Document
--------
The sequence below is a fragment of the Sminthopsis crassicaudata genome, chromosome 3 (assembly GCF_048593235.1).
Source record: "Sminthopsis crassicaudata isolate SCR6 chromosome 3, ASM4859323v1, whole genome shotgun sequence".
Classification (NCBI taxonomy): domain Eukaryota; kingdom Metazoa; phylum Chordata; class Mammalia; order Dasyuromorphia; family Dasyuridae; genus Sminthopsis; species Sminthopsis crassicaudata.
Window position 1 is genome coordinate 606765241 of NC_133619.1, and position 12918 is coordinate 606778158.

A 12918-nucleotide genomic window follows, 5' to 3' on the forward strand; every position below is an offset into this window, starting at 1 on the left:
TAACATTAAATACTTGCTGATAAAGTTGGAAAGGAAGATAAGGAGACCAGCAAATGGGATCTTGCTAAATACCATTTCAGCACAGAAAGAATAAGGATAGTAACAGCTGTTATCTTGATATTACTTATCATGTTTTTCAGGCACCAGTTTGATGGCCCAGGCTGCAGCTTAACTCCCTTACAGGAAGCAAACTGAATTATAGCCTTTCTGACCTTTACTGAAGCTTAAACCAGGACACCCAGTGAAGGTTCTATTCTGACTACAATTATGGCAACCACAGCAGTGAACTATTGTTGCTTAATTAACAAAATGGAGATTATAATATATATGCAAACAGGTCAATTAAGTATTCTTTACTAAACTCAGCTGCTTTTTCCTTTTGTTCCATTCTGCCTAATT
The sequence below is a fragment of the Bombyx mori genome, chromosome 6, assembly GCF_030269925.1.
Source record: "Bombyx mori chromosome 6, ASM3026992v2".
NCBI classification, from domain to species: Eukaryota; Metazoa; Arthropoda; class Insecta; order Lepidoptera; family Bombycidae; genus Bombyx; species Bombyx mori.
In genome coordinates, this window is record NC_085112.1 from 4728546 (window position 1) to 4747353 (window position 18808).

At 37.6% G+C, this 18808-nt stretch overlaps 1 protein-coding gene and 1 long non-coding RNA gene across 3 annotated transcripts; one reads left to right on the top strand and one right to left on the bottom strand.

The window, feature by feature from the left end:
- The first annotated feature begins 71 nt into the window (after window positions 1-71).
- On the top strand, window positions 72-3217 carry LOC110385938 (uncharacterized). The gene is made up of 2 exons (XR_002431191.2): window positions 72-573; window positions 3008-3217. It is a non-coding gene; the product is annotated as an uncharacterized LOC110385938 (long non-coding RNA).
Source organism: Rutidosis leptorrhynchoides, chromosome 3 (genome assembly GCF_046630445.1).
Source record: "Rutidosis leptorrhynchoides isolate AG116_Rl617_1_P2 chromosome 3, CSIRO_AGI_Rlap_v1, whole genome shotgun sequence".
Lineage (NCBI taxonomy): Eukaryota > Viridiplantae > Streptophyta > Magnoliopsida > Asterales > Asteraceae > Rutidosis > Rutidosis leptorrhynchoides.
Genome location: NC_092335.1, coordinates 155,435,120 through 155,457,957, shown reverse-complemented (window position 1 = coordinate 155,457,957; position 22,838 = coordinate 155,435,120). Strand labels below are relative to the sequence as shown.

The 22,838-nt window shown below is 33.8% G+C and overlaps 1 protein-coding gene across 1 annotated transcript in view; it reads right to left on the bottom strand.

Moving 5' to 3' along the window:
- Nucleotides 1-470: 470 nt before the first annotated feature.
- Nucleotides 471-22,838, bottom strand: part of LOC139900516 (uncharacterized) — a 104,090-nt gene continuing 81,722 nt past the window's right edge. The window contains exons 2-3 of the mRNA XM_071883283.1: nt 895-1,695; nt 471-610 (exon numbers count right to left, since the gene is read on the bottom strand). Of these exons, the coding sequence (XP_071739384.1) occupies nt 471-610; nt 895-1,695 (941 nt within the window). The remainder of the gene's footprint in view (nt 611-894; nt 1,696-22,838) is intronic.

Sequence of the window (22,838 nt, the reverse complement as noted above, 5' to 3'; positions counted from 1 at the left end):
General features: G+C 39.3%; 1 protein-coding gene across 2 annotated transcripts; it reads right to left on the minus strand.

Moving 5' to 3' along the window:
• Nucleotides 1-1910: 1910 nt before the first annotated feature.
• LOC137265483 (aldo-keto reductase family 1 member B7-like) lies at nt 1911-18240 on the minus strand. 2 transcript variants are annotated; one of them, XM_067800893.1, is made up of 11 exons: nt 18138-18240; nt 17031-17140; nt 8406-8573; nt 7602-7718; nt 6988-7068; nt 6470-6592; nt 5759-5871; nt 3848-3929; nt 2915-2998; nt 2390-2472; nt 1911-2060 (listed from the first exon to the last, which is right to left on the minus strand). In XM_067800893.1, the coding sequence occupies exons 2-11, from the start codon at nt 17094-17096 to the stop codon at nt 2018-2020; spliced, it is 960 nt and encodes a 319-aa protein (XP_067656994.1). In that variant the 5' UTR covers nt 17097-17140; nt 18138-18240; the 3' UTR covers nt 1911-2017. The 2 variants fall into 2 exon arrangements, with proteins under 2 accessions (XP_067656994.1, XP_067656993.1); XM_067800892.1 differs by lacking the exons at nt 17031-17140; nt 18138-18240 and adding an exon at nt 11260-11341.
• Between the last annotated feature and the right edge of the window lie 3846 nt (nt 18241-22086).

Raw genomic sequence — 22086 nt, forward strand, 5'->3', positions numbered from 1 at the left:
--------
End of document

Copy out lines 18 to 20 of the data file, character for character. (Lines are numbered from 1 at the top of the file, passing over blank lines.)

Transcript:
Genome location: NC_092335.1, coordinates 155,435,120 through 155,457,957, shown reverse-complemented (window position 1 = coordinate 155,457,957; position 22,838 = coordinate 155,435,120). Strand labels below are relative to the sequence as shown.

The 22,838-nt window shown below is 33.8% G+C and overlaps 1 protein-coding gene across 1 annotated transcript in view; it reads right to left on the bottom strand.

Moving 5' to 3' along the window: